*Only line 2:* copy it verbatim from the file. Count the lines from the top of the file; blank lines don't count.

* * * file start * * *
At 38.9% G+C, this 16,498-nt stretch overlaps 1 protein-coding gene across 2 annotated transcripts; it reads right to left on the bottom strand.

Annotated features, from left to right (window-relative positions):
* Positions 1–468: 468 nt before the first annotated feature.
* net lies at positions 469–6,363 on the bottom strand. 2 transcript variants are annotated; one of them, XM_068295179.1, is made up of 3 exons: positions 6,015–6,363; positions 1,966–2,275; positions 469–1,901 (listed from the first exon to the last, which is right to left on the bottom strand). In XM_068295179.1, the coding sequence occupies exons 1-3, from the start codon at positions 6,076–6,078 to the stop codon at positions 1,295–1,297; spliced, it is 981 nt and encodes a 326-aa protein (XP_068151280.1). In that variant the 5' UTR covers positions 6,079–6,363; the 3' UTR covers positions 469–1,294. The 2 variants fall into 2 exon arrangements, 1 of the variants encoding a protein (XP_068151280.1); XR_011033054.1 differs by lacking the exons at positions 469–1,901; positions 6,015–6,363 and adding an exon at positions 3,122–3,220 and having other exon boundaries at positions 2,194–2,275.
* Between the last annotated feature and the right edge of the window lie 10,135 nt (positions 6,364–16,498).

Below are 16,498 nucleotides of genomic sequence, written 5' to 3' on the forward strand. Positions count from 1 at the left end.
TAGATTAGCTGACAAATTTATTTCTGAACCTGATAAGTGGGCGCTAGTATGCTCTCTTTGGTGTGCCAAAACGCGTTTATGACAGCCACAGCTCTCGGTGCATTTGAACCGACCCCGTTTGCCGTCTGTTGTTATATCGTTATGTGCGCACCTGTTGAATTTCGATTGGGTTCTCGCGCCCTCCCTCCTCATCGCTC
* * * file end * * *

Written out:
Annotated features, from left to right (window-relative positions):